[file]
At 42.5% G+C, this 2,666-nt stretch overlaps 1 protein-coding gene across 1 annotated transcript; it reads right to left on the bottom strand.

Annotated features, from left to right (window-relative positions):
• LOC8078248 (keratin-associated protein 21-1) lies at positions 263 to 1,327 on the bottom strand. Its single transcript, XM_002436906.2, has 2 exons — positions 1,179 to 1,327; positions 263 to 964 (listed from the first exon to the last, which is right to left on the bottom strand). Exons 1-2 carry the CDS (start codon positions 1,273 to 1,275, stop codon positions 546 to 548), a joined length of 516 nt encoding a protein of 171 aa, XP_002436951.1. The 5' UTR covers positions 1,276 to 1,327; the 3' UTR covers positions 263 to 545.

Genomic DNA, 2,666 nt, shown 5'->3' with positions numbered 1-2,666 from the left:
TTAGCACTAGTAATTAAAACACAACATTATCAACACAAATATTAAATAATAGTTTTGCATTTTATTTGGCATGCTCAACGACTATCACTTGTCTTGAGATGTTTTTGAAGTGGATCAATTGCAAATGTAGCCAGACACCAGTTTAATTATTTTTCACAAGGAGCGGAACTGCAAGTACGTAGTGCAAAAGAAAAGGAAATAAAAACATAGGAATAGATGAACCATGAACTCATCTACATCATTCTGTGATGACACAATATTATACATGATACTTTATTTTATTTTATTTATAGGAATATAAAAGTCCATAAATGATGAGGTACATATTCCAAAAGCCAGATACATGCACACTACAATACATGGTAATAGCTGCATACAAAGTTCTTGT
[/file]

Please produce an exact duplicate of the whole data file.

At 42.5% G+C, this 2,666-nt stretch overlaps 1 protein-coding gene across 1 annotated transcript; it reads right to left on the bottom strand.

Annotated features, from left to right (window-relative positions):
• LOC8078248 (keratin-associated protein 21-1) lies at positions 263 to 1,327 on the bottom strand. Its single transcript, XM_002436906.2, has 2 exons — positions 1,179 to 1,327; positions 263 to 964 (listed from the first exon to the last, which is right to left on the bottom strand). Exons 1-2 carry the CDS (start codon positions 1,273 to 1,275, stop codon positions 546 to 548), a joined length of 516 nt encoding a protein of 171 aa, XP_002436951.1. The 5' UTR covers positions 1,276 to 1,327; the 3' UTR covers positions 263 to 545.

Genomic DNA, 2,666 nt, shown 5'->3' with positions numbered 1-2,666 from the left:
TTAGCACTAGTAATTAAAACACAACATTATCAACACAAATATTAAATAATAGTTTTGCATTTTATTTGGCATGCTCAACGACTATCACTTGTCTTGAGATGTTTTTGAAGTGGATCAATTGCAAATGTAGCCAGACACCAGTTTAATTATTTTTCACAAGGAGCGGAACTGCAAGTACGTAGTGCAAAAGAAAAGGAAATAAAAACATAGGAATAGATGAACCATGAACTCATCTACATCATTCTGTGATGACACAATATTATACATGATACTTTATTTTATTTTATTTATAGGAATATAAAAGTCCATAAATGATGAGGTACATATTCCAAAAGCCAGATACATGCACACTACAATACATGGTAATAGCTGCATACAAAGTTCTTGT